Another panel featured an American magazine article that focused on how Bruce Lee married a Caucasian woman and the fact that their children were half-Caucasian half-Chinese. The reporter asked Lee if he intended to raise them as Caucasian or Oriental, with the infinitesimally subtle implication that his mixed children are soon-to-be outcasts in either society (Call me racially sensitive, but where else can that question possibly come from?). Lee gave a very simple answer (I’m paraphrasing), stating that he intends to teach them both Western and Oriental culture so that they can respect and draw the best parts of both. That struck a chord in the third culture child inside me. Even though some of his films had nationalistic sentiments (though I’d argue he was fighting against racial profiling), he was proud to be Chinese but he was never nationalistic. Similar to how he never believed in one set style to approaching a task, he didn’t categorize people by race neither. Everybody was a human being to him. Lee wanted the world to go beyond racial boundaries and he was already the living embodiment of that, waiting for the rest of the world to catch up with him. The sad thing is, we haven’t caught up yet.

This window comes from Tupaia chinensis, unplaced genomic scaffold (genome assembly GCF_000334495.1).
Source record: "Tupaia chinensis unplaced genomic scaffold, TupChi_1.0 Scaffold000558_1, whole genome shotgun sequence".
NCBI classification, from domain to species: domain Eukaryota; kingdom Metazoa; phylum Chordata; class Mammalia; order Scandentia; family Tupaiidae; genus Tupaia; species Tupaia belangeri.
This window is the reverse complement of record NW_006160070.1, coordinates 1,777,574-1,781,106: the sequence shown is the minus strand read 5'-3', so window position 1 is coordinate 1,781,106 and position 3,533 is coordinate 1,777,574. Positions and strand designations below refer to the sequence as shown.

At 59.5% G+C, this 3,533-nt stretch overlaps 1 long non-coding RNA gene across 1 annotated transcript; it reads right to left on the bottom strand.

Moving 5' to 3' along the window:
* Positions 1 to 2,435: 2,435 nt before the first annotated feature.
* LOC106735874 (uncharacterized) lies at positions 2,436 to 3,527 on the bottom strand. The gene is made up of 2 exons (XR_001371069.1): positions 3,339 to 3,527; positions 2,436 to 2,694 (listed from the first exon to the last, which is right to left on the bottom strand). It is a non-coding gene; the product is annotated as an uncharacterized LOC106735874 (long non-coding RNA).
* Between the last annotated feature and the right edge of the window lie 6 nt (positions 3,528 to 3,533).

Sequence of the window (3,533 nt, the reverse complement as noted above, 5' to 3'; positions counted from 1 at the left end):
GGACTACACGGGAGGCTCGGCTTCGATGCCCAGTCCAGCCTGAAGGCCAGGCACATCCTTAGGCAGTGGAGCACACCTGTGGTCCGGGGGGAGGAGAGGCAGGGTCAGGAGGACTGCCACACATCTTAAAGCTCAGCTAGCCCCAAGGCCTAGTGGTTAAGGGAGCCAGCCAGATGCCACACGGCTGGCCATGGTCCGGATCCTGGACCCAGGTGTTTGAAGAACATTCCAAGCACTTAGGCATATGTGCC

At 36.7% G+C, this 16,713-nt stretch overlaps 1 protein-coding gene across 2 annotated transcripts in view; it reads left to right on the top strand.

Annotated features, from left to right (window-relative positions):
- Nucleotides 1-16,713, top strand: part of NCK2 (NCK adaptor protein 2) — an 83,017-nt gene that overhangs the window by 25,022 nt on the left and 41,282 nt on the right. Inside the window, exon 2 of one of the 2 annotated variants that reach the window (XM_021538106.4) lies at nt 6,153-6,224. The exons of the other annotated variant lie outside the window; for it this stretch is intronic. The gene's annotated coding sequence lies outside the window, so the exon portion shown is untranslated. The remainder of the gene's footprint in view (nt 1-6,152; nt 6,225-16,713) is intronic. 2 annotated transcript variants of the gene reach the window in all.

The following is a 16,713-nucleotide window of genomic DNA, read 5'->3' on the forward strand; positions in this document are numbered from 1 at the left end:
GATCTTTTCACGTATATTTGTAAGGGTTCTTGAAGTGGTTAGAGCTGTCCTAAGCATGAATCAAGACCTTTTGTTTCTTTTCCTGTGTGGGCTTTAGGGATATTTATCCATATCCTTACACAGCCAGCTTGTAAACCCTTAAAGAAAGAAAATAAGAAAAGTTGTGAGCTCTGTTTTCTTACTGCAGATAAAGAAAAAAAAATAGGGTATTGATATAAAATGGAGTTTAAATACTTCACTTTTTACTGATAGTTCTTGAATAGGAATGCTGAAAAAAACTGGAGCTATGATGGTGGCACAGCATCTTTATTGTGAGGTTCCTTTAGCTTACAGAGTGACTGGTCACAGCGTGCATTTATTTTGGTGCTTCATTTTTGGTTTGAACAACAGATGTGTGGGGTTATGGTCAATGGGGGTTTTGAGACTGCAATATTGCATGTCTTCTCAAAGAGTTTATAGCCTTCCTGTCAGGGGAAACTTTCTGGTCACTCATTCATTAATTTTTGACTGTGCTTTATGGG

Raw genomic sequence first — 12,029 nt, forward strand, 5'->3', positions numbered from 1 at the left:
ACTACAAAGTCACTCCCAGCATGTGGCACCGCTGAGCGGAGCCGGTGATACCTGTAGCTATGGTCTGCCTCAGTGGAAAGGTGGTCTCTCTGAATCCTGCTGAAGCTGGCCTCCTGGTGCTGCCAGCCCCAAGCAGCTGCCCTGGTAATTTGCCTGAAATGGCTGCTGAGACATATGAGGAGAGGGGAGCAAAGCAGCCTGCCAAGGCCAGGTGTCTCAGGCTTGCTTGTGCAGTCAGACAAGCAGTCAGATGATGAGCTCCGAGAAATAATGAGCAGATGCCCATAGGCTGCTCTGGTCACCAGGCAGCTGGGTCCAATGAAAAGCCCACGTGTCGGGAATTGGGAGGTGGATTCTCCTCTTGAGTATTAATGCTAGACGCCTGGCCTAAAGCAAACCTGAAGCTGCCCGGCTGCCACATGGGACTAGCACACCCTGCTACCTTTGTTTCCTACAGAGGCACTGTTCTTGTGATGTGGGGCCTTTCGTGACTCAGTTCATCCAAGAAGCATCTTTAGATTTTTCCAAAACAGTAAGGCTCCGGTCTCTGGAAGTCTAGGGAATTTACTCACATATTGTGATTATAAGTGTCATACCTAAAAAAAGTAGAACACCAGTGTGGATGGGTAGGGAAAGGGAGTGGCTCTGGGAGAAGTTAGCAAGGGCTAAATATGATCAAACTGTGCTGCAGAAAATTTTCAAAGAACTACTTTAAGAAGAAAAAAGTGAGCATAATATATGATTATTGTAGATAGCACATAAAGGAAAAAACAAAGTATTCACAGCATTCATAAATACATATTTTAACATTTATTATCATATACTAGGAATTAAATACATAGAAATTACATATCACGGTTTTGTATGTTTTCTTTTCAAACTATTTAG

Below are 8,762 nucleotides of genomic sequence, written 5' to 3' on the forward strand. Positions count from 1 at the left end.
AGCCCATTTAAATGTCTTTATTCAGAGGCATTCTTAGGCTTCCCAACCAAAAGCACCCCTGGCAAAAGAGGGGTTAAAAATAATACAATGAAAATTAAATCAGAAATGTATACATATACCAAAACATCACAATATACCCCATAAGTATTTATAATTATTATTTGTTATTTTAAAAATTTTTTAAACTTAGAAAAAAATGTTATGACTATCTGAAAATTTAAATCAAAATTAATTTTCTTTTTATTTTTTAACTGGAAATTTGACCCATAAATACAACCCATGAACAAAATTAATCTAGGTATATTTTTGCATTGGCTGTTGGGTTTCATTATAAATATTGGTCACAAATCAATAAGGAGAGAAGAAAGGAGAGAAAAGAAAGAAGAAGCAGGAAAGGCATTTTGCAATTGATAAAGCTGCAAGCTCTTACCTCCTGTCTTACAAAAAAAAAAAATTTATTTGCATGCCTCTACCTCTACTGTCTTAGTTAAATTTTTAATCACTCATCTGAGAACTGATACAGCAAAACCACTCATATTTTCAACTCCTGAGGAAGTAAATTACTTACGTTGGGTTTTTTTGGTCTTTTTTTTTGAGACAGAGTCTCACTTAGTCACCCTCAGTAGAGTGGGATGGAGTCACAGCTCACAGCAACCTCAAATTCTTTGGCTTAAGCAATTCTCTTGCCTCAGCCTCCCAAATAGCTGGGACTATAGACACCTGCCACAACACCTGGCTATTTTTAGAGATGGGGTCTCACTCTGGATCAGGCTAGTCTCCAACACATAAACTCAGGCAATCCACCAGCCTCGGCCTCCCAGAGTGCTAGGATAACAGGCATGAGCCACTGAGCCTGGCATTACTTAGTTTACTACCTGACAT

The only geek out I had was seeing the notes Lee made for the final Coliseum fight in Way of the Dragon with Chuck Norris. Every move for every shot was written out in detail. This level of dedication was prevalent in his early years, as displayed in his notebook for Cha Cha dancing, where he too wrote out every single dance move so that he can be totally responsive to his dance partner. Something that stuck with me was Lee’s handwriting, it was in a graceful cursive that was evenly spaced out with no hard stresses, which suggests that he didn’t write in a hurried fashion (I know, I’m psycho).